Unfortunately the film is currently difficult/expensive to purchase, even online. However, visit a website dedicated to the animator and you can watch some video clips: www.FredericBack.com
Silent Running (1972)
A science fiction classic, that deserves much greater recognition, is Silent Running Directed by Douglas Trumbull in 1972. Trumbull was the special effects maestro behind 2001: A Space Odyssey (1968). It tells the story of a future where all plant life on Earth is extinct, and an astronaut is given orders to destroy the last of Earth’s flora that has been preserved in a greenhouse onboard a spacecraft.
Crew member, Freeman Lowell, a ‘forest ranger’ of the future, becomes a renegade when he questions an order to destroy the forests preserved in the domes.
“Hey, wait a minute, wait a minute… I don’t think you guys understand what this means, please don’t blow up the domes.”
“… they are not replaceable!”
The special effects, which even though made over 30 years ago. are impressive. Together with the sound effects, music score and superb acting by the cast, in particular by Bruce Dern in the lead, a powerful sensory experience is created on film. Without wishing to spoil the movie, you can expect murder, tension, starring roles from three robots and a really imaginative film that will leave you pondering the meaning of life and our environmental responsibilities long after the credits have finished rolling.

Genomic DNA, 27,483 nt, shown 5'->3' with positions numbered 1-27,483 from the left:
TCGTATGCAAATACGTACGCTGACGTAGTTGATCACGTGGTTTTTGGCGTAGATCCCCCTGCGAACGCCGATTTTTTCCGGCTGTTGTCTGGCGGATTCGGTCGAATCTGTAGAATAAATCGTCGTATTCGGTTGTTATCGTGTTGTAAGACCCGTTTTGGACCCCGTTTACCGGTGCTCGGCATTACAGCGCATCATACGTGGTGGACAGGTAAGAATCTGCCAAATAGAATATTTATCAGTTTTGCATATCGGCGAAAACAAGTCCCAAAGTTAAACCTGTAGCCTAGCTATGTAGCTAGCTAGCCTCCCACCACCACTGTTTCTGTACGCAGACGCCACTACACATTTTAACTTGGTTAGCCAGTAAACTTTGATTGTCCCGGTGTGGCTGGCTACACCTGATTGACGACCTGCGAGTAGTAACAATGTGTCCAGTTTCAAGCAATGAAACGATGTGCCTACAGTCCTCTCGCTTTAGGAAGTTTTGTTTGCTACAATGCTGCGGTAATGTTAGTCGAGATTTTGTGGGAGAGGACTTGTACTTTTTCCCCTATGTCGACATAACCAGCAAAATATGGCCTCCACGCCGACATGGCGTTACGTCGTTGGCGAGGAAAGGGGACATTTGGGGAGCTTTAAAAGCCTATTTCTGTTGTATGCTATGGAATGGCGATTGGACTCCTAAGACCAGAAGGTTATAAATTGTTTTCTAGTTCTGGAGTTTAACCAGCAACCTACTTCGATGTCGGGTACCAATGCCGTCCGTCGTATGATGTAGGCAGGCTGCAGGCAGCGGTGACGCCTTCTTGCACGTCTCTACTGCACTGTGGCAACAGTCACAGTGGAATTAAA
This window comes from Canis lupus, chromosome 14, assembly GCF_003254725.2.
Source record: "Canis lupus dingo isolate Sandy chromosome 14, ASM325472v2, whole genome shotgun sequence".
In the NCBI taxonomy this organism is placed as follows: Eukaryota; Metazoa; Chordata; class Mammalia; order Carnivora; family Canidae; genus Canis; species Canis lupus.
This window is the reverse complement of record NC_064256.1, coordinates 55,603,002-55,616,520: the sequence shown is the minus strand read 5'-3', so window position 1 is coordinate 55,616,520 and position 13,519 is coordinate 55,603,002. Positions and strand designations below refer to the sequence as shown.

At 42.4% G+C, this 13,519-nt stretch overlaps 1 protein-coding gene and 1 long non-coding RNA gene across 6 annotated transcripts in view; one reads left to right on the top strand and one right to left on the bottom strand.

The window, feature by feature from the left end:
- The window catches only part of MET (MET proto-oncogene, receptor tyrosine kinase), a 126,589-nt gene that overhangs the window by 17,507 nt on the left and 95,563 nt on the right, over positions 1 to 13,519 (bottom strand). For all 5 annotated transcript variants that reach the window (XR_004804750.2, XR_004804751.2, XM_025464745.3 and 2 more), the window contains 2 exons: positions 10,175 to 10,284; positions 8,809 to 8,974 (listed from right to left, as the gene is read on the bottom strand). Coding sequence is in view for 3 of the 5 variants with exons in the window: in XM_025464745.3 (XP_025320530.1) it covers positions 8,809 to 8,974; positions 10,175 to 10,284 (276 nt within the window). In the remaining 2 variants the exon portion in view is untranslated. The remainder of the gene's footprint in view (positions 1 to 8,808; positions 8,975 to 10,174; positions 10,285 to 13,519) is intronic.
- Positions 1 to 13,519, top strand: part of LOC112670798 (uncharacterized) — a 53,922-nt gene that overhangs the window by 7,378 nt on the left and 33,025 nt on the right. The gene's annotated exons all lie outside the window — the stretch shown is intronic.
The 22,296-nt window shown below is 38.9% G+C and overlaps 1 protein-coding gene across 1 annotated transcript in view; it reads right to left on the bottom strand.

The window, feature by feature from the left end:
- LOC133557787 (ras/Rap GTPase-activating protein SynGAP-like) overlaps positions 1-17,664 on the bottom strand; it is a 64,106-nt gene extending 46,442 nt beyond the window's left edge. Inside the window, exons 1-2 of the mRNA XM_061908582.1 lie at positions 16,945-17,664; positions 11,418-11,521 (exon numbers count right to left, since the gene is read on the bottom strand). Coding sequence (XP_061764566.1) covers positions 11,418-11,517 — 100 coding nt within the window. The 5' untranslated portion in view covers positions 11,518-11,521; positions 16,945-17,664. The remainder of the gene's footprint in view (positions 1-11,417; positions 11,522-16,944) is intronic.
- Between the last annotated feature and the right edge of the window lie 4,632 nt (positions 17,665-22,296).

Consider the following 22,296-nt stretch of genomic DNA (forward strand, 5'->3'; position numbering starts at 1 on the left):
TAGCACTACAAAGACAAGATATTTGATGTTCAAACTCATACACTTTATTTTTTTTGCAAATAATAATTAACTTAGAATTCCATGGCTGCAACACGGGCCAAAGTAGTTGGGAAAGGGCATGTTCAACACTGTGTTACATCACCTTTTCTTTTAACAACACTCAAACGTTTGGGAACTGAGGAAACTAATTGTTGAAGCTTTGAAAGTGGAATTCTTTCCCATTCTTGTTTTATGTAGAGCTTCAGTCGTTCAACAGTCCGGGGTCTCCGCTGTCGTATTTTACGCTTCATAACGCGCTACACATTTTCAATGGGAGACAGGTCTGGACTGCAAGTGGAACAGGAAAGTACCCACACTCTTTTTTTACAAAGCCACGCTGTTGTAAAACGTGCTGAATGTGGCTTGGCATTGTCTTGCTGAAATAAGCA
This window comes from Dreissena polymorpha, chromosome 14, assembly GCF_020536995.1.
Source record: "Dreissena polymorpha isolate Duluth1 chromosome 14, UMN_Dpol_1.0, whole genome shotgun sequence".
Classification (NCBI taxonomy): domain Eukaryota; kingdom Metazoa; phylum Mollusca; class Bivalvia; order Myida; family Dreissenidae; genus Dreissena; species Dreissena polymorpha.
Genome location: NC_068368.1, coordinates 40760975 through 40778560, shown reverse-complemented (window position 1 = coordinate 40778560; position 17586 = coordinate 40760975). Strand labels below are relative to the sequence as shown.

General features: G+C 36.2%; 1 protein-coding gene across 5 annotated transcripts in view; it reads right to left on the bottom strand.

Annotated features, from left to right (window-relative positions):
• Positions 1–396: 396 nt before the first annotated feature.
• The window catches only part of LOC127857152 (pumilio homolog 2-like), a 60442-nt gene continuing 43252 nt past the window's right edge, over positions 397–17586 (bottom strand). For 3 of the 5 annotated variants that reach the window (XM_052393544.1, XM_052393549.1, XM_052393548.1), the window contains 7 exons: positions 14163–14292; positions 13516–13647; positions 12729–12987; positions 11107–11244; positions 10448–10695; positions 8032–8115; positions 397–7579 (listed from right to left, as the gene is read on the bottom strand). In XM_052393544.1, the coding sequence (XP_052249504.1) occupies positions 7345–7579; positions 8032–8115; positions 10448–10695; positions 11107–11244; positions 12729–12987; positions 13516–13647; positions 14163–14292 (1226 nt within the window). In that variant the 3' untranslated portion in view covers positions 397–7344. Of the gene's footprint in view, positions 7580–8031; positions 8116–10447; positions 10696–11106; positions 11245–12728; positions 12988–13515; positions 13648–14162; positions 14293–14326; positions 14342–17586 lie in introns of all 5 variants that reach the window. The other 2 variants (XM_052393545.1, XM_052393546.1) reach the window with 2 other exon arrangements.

DVDs of the film are easy to come by on many online stores, and the film is available remastered and on blueray.
Okay I have noted a typo in my own comment. Druids had nothing to do with the writing of the Book of Kells. My statement should have read: ‘…..arrivals who have just been born. Of course the Druids revere trees too.
And finally it would not be fair to ignore the animated film ‘The Book Of Kell’s’ which is really quite a nice film. It isn’t like the kind of animation we are currently used to but the story is the important part along with the art work of the Book itself.’
My apology for any confusion caused. Especially to any Druids and Christians (as The Book of Kells is a Christian manuscript).
That’ll teach me to be a smart Alec. 🙁